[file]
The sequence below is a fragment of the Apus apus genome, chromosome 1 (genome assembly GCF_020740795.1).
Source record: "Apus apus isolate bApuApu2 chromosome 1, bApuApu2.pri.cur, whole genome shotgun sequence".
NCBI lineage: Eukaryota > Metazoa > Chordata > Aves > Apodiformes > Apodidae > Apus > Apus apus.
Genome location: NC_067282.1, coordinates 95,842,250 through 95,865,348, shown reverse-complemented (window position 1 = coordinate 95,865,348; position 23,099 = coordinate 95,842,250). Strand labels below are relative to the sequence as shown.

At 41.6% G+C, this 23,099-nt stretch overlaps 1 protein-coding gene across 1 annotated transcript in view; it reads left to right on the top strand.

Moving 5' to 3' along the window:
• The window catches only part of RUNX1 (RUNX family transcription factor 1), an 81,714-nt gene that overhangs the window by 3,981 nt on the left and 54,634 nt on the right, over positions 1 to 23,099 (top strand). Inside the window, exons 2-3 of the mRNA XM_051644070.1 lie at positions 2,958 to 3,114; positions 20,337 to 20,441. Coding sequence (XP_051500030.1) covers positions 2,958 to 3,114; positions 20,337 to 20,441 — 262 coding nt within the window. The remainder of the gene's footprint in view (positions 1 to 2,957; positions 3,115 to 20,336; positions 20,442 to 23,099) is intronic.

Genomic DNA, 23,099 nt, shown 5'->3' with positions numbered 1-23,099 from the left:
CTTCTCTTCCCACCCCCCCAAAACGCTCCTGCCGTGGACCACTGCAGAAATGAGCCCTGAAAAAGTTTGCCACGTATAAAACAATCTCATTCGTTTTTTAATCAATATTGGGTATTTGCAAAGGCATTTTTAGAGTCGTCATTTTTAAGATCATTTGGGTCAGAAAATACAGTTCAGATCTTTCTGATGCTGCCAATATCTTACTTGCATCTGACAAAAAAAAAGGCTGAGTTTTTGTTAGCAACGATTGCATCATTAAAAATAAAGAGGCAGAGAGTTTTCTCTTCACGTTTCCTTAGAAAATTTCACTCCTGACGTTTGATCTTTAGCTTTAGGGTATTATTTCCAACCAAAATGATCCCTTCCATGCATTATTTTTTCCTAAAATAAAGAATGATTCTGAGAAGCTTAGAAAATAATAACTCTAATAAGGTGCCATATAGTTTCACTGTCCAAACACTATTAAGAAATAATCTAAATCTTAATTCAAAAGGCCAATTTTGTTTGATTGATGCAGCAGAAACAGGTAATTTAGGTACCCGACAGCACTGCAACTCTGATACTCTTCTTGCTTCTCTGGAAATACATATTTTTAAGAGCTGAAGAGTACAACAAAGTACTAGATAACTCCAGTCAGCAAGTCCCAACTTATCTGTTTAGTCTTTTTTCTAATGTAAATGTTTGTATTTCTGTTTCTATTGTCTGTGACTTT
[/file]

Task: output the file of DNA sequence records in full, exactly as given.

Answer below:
The sequence below is a fragment of the Apus apus genome, chromosome 1 (genome assembly GCF_020740795.1).
Source record: "Apus apus isolate bApuApu2 chromosome 1, bApuApu2.pri.cur, whole genome shotgun sequence".
NCBI lineage: Eukaryota > Metazoa > Chordata > Aves > Apodiformes > Apodidae > Apus > Apus apus.
Genome location: NC_067282.1, coordinates 95,842,250 through 95,865,348, shown reverse-complemented (window position 1 = coordinate 95,865,348; position 23,099 = coordinate 95,842,250). Strand labels below are relative to the sequence as shown.

At 41.6% G+C, this 23,099-nt stretch overlaps 1 protein-coding gene across 1 annotated transcript in view; it reads left to right on the top strand.

Moving 5' to 3' along the window:
• The window catches only part of RUNX1 (RUNX family transcription factor 1), an 81,714-nt gene that overhangs the window by 3,981 nt on the left and 54,634 nt on the right, over positions 1 to 23,099 (top strand). Inside the window, exons 2-3 of the mRNA XM_051644070.1 lie at positions 2,958 to 3,114; positions 20,337 to 20,441. Coding sequence (XP_051500030.1) covers positions 2,958 to 3,114; positions 20,337 to 20,441 — 262 coding nt within the window. The remainder of the gene's footprint in view (positions 1 to 2,957; positions 3,115 to 20,336; positions 20,442 to 23,099) is intronic.

Genomic DNA, 23,099 nt, shown 5'->3' with positions numbered 1-23,099 from the left:
CTTCTCTTCCCACCCCCCCAAAACGCTCCTGCCGTGGACCACTGCAGAAATGAGCCCTGAAAAAGTTTGCCACGTATAAAACAATCTCATTCGTTTTTTAATCAATATTGGGTATTTGCAAAGGCATTTTTAGAGTCGTCATTTTTAAGATCATTTGGGTCAGAAAATACAGTTCAGATCTTTCTGATGCTGCCAATATCTTACTTGCATCTGACAAAAAAAAAGGCTGAGTTTTTGTTAGCAACGATTGCATCATTAAAAATAAAGAGGCAGAGAGTTTTCTCTTCACGTTTCCTTAGAAAATTTCACTCCTGACGTTTGATCTTTAGCTTTAGGGTATTATTTCCAACCAAAATGATCCCTTCCATGCATTATTTTTTCCTAAAATAAAGAATGATTCTGAGAAGCTTAGAAAATAATAACTCTAATAAGGTGCCATATAGTTTCACTGTCCAAACACTATTAAGAAATAATCTAAATCTTAATTCAAAAGGCCAATTTTGTTTGATTGATGCAGCAGAAACAGGTAATTTAGGTACCCGACAGCACTGCAACTCTGATACTCTTCTTGCTTCTCTGGAAATACATATTTTTAAGAGCTGAAGAGTACAACAAAGTACTAGATAACTCCAGTCAGCAAGTCCCAACTTATCTGTTTAGTCTTTTTTCTAATGTAAATGTTTGTATTTCTGTTTCTATTGTCTGTGACTTT